The Bill and Melinda Gates Foundation is giving away $92 million to help schools work together and use data to solve problems, it announced Tuesday, part of a $460 million plan to help more poor students and students of color graduate high school and college.
Most of the 19 new grants are going to nonprofit organizations, including a group of urban California districts and New Visions, a New York City-based network. One grant is going to a district, Baltimore City Public Schools.
All have plans to convene middle and high schools in a “continuous improvement” cycle that uses data to improve student outcomes, though their approaches vary.
“Rather than coming in with a bright shiny new idea, we’re asking districts, schools, and intermediaries to look at investments they’ve already made,” Bob Hughes, the director of the Foundation’s K-12 education work, told reporters on Monday. “We’re really trying to build on what’s there, and really empower educators to continue the work that they’ve done but get the extra resources they need to finish the job.”
It’s a lot of money, likely to make an impact on the affected schools. But it still amounts to a scaling back of the ambitions of the Gates Foundation, which spent the last decade pushing for sweeping changes to teacher evaluation rules and academic standards across the country. (Gates is a funder of Chalkbeat.)
The change in direction, announced last year, reflects lessons learned learned by the influential foundation, it said. Critics have argued that Gates has been heavy-handed in pushing its ideas about how education needed to change, even as those efforts yielded disappointing results, as its teacher evaluation work did in one recent study.
The focus on expanding local initiatives might make educators more amenable to the foundation’s approach, though it is also likely to limit how widely felt the initiatives are. And whether the network approach of “continuous improvement” is likely to help schools get more kids ready for college, and what the Gates grants will mean for how schools are run, isn’t clear.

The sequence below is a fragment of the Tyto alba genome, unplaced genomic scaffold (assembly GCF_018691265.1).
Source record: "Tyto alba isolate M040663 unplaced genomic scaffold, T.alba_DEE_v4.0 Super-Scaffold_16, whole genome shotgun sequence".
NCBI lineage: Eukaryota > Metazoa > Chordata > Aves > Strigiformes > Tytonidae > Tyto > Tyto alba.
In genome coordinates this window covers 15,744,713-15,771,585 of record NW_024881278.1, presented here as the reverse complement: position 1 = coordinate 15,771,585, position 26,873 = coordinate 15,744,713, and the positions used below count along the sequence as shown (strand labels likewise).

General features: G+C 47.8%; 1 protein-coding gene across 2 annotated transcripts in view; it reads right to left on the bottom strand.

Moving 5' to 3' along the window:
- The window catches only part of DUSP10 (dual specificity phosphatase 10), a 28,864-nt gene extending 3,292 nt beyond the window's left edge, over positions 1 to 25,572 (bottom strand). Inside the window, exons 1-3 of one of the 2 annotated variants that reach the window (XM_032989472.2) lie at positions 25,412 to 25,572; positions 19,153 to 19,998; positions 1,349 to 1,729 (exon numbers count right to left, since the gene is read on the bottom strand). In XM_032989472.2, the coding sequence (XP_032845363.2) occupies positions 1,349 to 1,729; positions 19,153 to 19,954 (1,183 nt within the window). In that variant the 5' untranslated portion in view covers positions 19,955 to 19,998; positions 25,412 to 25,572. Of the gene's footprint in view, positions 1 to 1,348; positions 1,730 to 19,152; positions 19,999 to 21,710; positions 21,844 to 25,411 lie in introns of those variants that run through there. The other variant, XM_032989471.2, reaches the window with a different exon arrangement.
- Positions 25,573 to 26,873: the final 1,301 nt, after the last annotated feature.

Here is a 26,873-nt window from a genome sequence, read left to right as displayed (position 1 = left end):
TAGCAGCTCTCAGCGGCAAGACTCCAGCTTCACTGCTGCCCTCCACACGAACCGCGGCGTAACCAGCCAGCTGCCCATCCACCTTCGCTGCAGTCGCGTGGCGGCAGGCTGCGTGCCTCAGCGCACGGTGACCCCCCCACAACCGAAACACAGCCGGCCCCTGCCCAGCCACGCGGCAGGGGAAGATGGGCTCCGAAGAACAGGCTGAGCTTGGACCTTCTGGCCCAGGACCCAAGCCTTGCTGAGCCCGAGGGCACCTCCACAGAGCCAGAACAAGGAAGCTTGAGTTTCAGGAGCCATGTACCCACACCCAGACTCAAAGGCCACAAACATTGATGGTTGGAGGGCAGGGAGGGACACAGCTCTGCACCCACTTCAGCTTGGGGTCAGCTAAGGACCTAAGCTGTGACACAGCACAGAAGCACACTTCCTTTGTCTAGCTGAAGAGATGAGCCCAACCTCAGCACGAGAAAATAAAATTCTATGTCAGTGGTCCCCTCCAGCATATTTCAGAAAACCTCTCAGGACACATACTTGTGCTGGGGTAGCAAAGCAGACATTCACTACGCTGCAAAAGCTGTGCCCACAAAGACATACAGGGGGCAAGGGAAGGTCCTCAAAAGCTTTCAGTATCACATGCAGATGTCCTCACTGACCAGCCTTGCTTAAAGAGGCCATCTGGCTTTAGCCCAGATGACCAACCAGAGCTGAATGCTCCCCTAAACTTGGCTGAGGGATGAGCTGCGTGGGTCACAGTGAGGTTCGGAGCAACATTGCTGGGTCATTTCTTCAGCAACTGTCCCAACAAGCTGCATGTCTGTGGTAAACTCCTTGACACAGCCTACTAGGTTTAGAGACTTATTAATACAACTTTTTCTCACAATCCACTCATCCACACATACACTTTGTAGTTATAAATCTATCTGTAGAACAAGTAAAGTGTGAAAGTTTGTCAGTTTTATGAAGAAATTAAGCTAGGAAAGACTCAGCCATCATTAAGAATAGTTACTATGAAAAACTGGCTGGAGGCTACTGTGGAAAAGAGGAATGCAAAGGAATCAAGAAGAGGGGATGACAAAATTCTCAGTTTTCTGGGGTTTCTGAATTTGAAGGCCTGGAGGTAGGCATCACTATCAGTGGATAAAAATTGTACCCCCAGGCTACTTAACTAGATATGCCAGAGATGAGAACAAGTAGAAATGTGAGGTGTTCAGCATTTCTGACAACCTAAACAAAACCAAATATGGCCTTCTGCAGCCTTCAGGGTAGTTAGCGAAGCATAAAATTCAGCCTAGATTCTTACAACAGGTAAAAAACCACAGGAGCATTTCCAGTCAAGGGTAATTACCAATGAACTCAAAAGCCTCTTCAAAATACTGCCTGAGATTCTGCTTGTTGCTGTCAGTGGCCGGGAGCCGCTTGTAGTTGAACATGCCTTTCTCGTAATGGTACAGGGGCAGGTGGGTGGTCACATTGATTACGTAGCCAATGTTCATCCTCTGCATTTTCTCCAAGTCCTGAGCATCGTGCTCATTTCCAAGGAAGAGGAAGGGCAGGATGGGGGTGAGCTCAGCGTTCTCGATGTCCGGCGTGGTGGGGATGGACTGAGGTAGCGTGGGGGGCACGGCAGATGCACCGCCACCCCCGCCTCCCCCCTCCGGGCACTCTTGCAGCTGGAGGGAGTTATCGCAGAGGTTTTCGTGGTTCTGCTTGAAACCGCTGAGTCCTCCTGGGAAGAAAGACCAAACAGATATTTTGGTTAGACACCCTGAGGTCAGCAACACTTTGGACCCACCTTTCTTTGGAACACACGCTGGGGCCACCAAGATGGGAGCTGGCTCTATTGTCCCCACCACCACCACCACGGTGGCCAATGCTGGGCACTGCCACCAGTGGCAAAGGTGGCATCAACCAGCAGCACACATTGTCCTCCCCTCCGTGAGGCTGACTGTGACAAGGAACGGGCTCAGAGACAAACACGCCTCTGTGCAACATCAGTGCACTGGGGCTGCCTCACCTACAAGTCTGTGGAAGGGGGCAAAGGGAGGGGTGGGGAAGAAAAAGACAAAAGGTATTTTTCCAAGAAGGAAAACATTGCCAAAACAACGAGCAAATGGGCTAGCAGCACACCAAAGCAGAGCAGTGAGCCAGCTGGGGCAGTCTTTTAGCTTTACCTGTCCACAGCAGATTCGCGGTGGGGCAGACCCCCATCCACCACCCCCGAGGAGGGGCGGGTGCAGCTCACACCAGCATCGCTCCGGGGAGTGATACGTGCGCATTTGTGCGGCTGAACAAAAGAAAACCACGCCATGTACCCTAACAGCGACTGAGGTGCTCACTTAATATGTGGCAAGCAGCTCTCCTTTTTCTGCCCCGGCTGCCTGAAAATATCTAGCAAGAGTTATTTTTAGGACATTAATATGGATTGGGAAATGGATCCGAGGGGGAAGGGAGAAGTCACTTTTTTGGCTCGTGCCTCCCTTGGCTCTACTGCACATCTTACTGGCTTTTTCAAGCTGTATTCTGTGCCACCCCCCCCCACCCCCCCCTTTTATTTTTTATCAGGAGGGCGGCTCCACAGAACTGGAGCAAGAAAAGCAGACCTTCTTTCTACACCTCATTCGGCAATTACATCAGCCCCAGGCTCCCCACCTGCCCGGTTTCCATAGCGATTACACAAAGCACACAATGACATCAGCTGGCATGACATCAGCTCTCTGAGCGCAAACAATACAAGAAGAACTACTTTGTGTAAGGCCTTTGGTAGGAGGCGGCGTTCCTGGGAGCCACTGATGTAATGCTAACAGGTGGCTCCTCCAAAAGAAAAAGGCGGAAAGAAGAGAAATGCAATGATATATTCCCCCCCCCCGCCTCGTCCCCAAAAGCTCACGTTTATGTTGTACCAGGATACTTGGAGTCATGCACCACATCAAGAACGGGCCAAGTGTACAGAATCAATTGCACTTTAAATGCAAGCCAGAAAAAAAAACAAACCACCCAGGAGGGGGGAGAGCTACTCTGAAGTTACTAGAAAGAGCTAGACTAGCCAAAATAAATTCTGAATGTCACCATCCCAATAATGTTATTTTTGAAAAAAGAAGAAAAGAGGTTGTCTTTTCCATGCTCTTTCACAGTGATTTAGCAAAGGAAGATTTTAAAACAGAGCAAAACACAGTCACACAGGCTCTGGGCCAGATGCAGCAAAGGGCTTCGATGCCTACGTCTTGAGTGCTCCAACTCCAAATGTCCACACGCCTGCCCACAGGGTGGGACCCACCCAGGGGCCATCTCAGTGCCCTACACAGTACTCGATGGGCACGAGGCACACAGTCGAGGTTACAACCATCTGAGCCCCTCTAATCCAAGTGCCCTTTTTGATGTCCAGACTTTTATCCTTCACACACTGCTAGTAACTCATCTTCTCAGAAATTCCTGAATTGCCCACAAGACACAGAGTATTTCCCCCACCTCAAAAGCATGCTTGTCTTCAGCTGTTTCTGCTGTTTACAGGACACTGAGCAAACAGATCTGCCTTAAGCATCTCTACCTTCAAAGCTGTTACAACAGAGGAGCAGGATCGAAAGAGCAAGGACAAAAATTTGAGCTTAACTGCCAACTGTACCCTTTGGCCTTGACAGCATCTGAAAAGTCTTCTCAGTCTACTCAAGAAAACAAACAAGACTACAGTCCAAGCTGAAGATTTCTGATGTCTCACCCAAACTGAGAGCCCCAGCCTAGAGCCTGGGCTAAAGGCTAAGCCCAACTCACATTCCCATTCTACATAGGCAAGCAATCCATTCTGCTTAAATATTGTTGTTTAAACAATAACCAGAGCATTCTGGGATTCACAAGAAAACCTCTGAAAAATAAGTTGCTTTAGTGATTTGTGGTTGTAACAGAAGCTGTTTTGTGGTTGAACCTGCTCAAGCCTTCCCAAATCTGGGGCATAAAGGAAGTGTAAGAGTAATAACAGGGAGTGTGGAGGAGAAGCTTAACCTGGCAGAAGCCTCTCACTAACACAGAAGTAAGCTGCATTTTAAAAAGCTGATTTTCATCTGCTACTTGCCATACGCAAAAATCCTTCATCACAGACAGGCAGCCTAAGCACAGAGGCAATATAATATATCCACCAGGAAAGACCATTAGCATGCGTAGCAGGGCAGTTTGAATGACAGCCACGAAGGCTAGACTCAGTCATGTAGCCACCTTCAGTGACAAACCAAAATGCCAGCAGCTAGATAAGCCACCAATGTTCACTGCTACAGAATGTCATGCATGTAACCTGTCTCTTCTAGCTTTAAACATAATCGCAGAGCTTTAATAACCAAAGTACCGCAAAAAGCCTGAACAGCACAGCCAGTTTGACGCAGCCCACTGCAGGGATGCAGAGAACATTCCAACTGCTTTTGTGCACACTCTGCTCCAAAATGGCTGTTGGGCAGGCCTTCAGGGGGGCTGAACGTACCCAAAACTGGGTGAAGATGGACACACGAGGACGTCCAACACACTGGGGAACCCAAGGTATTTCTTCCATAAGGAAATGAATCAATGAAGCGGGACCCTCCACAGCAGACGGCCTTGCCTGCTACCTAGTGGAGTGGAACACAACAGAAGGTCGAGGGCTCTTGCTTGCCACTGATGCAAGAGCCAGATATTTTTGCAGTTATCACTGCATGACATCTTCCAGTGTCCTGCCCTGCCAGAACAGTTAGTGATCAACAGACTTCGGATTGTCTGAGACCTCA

The grants include half a million dollars over two years to Achieve Atlanta, which plans to “develop a tool to support the successful matching of [Atlanta] students to good-fit colleges.”
The KIPP Foundation got half a million dollars to “convene and support its network of college counselors at its 31 KIPP high schools across 16 states,” among other strategies for helping students prepare for college, over two years.
New Visions for Public Schools, which the Gates Foundation’s Hughes used to lead, got a nearly $14 million grant to use data to help students succeed with advanced coursework in up to 67 high schools over five years.
The Network for College Success plans to support 15-20 Chicago high schools by “testing which student, teacher, and school interventions create the school conditions that build upon the abilities, intelligence, and creativity of Chicago’s youth.” The group got $11.7 million over five years to do so.
And in Memphis, a partnership called Seeding Success will get $560,000 to work with the school district to track students at 15 middle and high schools and help them stay on the path to high school graduation.
Gates’ emphasis on nonprofit intermediaries would seem to overlook the existing “networks” of schools: school districts. Hughes said that although just one grant had gone to a district, others went to organizations already working closely with districts, and he expects more districts to receive funding in the future.
The Dallas school superintendent, Michael Hinojosa, said he was excited about the $7.4 million grant going to the Institute for Learning, a training and consulting group affiliated with the University of Pittsburgh, to work with a group of schools there to improve students’ writing skills.
Meanwhile, the research behind the approach is thin. An analysis funded by the Gates Foundation, released by a Columbia Law School research center last week, identified a number of qualities of more or less successful networks. But it was only able to find two studies examining whether this network approach led to better student outcomes.
“I don’t think the research base is fully developed, and that’s one reason we’re making these investments,” said Hughes. The report “underscores the fact that there are lots of places with complex social problems that have used continuous improvement to improve performance in their respective organizations,” he added.
The paper cites a hospital, a nonprofit healthcare organization, and a network of juvenile justice agencies among those using the strategy with success. Evidence in several of those cases does not seem to rely on external research, but internal reports or claims from the organizations’ websites.
The foundation, which has also turned its gaze to improving curriculum in schools, expects to announce new grants this fall.